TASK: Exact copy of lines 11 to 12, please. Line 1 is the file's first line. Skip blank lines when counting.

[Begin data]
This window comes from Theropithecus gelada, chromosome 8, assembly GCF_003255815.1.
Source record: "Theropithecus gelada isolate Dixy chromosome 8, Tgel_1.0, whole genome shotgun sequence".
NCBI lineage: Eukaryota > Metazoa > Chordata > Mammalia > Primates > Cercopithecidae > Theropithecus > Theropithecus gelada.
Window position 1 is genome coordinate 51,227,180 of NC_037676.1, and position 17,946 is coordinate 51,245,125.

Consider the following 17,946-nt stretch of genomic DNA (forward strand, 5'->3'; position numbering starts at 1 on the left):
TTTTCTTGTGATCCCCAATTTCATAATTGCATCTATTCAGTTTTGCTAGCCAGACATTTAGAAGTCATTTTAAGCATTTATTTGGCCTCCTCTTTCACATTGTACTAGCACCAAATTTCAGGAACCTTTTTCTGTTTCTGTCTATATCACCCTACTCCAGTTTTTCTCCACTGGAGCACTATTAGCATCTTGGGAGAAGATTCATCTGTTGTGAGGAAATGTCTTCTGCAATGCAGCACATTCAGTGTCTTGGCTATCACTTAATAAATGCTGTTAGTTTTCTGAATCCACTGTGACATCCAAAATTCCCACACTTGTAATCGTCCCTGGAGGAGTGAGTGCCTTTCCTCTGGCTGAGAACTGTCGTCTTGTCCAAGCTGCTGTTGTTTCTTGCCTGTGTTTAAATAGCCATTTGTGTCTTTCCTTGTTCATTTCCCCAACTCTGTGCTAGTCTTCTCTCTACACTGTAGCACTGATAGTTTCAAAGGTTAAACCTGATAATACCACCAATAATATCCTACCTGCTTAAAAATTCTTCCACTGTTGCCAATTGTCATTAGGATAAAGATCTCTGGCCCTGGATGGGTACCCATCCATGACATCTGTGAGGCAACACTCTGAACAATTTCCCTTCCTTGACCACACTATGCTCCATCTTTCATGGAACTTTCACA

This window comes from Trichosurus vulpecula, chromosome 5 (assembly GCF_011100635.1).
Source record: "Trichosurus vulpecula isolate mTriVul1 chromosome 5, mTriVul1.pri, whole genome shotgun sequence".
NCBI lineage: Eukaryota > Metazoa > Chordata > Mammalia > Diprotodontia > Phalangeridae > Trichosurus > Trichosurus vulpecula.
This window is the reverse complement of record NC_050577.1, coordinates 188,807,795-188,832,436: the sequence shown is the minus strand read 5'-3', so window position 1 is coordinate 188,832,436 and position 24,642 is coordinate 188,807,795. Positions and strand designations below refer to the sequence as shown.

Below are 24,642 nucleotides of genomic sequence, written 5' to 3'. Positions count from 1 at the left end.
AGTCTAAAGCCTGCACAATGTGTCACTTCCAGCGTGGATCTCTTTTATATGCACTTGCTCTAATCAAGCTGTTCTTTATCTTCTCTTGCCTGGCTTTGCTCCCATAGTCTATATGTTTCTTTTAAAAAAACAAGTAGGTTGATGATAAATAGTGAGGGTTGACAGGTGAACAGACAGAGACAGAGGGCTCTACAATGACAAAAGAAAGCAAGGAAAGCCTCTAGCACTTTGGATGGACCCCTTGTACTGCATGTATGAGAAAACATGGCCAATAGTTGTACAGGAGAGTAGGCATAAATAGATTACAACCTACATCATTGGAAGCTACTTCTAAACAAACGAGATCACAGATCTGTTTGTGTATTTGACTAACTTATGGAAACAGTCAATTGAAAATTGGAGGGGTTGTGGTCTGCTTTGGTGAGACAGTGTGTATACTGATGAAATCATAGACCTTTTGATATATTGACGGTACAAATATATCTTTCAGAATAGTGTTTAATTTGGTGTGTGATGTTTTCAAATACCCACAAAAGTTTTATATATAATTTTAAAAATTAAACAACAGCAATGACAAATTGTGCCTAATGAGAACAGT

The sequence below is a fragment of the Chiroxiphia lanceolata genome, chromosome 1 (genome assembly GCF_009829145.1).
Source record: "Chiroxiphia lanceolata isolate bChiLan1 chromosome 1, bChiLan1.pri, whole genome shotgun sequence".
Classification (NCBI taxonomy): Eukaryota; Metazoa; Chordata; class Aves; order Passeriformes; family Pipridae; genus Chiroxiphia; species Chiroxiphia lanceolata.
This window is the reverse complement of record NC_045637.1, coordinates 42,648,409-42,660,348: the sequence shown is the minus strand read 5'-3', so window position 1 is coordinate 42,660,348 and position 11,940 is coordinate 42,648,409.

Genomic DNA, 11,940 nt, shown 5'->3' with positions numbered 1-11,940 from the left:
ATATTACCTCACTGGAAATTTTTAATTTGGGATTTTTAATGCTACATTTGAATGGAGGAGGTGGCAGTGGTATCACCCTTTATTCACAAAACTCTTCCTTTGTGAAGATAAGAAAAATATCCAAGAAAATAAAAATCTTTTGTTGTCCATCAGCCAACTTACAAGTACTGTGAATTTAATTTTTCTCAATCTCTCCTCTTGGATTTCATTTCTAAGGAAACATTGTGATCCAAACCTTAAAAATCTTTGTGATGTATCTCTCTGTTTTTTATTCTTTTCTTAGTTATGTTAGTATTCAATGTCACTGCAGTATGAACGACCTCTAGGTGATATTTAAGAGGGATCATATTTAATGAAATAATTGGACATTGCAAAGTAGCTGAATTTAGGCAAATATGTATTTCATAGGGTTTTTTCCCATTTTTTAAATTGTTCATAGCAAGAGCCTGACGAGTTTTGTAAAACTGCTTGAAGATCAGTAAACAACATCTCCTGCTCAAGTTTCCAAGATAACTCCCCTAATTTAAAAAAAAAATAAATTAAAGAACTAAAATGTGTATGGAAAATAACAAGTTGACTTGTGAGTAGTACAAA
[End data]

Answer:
Below are 24,642 nucleotides of genomic sequence, written 5' to 3'. Positions count from 1 at the left end.
AGTCTAAAGCCTGCACAATGTGTCACTTCCAGCGTGGATCTCTTTTATATGCACTTGCTCTAATCAAGCTGTTCTTTATCTTCTCTTGCCTGGCTTTGCTCCCATAGTCTATATGTTTCTTTTAAAAAAACAAGTAGGTTGATGATAAATAGTGAGGGTTGACAGGTGAACAGACAGAGACAGAGGGCTCTACAATGACAAAAGAAAGCAAGGAAAGCCTCTAGCACTTTGGATGGACCCCTTGTACTGCATGTATGAGAAAACATGGCCAATAGTTGTACAGGAGAGTAGGCATAAATAGATTACAACCTACATCATTGGAAGCTACTTCTAAACAAACGAGATCACAGATCTGTTTGTGTATTTGACTAACTTATGGAAACAGTCAATTGAAAATTGGAGGGGTTGTGGTCTGCTTTGGTGAGACAGTGTGTATACTGATGAAATCATAGACCTTTTGATATATTGACGGTACAAATATATCTTTCAGAATAGTGTTTAATTTGGTGTGTGATGTTTTCAAATACCCACAAAAGTTTTATATATAATTTTAAAAATTAAACAACAGCAATGACAAATTGTGCCTAATGAGAACAGT